How do you react when you face change, uncertainty and chaos?

How many people we have in this room? This was the first question asked in our workshop with the topic Leading through change, uncertainty and chaos. At that time I didn’t have any clue what we’re going to do in this workshop. So, there were 15 people and we were asked to divide in to two groups with same amount of women and men and we had to make sure that we don’t know each other before.

‘Here are instructions for the game we’re going to play today. Read them carefully together outside of the room in ten minutes and make sure everyone knows the rules of the game when you come back’, our workshops facilitator said. Ok, so we’re going to play some game here, I thought and we went to read the instructions. Because of the limited time, one of us, read them aloud and rest of tried to understand the idea of the game. I was confused, I didn’t understand what the game was all about, it sounded like chess, but with different rules.

I was relieved that the guy, who was reading the instructions, seemed to understand the game and it looked like he wasn’t the only one. So, I tried to listen their strategic planning and figure out what is going to be my role in this game. I was also relieved that I wasn’t the only one who did not understand what is going to happen. After a while, it seemed like no one really knew how to play this game, but we were out of time, so we decided just play and see what’s going to happen.

Our opponents in the game were as confused as we were and we all just started to make our moves. Game board was made from papers on the floor and we were pawns plus we had some papers to be the rest of the pawns. I had a paper note in my back that I was the captain and everyone took one place from the game board. At first we had 1 minute time to plan and make our moves and after a while it shortened to half a minute. I didn’t know what I could do or where should I go or move the pawns, but I thought that I’ll go with the flow and I’ll learn while I watch what the others are doing.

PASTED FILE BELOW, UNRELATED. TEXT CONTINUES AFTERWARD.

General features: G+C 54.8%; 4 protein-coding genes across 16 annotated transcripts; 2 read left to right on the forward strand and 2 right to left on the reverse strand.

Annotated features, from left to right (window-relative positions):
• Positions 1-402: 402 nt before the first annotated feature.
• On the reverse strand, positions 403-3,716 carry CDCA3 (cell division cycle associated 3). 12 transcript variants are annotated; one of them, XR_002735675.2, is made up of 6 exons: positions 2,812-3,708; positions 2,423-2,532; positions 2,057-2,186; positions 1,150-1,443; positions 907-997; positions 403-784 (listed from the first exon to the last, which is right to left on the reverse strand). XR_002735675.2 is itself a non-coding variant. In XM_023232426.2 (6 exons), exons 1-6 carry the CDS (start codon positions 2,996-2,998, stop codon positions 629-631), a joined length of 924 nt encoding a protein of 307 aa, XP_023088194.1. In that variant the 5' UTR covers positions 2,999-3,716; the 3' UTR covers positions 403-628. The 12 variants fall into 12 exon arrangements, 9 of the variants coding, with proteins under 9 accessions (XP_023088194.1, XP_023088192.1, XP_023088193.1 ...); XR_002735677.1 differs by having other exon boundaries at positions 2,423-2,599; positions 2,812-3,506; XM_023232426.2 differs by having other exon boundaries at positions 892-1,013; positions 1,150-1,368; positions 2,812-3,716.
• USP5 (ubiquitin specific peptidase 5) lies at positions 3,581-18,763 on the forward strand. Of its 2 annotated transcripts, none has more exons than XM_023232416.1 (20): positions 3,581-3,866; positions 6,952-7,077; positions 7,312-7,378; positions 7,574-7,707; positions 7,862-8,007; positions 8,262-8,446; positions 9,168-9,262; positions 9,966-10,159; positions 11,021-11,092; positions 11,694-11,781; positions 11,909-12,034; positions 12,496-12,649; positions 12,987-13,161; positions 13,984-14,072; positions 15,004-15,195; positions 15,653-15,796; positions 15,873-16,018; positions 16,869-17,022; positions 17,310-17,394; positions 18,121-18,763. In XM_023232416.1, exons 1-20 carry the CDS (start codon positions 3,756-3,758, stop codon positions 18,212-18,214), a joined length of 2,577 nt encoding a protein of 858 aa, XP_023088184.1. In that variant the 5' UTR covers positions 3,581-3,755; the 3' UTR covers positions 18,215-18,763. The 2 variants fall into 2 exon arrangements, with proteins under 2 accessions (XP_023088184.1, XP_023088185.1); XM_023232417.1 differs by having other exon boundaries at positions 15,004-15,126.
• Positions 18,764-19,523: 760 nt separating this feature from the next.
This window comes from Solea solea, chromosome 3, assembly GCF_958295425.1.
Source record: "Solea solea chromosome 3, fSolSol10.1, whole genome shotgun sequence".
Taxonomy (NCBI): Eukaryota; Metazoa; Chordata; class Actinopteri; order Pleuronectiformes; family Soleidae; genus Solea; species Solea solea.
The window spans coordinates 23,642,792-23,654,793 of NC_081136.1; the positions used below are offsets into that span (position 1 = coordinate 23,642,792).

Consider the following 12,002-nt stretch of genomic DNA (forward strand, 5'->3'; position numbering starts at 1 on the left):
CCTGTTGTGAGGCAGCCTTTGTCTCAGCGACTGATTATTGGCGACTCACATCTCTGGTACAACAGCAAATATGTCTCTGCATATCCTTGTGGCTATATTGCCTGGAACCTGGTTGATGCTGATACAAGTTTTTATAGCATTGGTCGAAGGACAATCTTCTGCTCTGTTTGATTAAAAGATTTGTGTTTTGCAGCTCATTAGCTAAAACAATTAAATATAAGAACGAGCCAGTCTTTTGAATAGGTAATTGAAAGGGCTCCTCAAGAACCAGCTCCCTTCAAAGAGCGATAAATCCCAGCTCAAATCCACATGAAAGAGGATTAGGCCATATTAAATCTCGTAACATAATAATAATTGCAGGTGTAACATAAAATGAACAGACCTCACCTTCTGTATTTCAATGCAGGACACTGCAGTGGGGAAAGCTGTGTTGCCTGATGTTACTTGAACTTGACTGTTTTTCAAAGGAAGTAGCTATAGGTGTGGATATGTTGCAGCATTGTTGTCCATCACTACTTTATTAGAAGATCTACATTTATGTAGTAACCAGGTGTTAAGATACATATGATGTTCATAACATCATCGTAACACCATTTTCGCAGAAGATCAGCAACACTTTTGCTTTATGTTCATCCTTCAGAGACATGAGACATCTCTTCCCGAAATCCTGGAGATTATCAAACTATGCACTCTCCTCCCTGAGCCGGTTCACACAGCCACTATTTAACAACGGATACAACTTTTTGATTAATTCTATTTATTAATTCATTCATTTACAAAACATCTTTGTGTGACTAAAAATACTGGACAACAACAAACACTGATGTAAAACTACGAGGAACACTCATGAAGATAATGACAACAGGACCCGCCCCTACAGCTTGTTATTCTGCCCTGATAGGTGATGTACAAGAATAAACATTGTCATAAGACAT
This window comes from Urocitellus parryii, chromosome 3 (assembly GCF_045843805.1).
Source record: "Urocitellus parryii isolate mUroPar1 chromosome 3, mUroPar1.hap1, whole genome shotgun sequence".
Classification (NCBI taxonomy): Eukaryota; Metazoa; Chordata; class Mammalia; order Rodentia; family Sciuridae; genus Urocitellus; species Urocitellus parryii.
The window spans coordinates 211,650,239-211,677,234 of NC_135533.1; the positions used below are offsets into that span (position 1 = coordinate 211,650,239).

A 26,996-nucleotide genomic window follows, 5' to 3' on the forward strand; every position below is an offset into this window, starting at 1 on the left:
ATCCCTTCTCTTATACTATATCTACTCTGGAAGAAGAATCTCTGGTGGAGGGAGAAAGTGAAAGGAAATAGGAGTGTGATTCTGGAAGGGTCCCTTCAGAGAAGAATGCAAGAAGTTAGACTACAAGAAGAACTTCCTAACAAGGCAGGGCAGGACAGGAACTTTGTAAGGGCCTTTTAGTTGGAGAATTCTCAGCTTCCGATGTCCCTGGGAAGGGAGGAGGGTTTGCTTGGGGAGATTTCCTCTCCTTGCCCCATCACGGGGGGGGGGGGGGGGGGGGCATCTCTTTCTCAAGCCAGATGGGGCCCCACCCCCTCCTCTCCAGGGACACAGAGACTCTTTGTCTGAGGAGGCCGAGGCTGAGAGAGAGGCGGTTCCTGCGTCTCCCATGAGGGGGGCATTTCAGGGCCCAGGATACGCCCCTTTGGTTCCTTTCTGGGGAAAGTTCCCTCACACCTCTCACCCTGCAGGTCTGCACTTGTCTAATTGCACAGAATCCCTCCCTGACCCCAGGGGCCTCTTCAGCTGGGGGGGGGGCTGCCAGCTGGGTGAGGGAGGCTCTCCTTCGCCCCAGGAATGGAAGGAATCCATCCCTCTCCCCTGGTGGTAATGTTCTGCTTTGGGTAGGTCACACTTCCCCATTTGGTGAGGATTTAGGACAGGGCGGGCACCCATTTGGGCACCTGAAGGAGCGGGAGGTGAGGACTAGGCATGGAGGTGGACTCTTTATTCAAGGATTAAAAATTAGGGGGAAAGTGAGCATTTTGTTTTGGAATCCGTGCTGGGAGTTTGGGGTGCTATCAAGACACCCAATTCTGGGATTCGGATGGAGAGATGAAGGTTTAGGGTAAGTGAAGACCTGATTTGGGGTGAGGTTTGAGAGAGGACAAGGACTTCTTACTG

Quite soon I realized that no one was an expert in this game and I started to participate in decision making. In the end of the day, we couldn’t finish the game because we ran out of time, but I think every participant learned something from this experience. After the game, we had a good discussion about our feelings in this kind of chaotic situation where everyone was feeling uncertain and the surroundings were changing. We also thought that what we could have done better in this situation. It turned out that the game was Stratego and you can play it with a big group and learn how people handle unclear situations. This ability to face uncertainty is something what you can practise and exploit also in your private life.

I think in today’s business environment it is very important how leaders act in situations like this, because they are the role models and they act as an example to their group. ‘People follow behaviour, not strategies, not processes’, said Andreas Forsberg, Founder and CEO of Leading High Performance Ltd in his key note about Leading high performance and I agree on that.

This workshop was part of the Finland Youth to Business Forum where I participated on 1st of November at Aalto University. This blog post is a part of SID course The Current Topics and it’s written by SID student Minna Myyryläinen.

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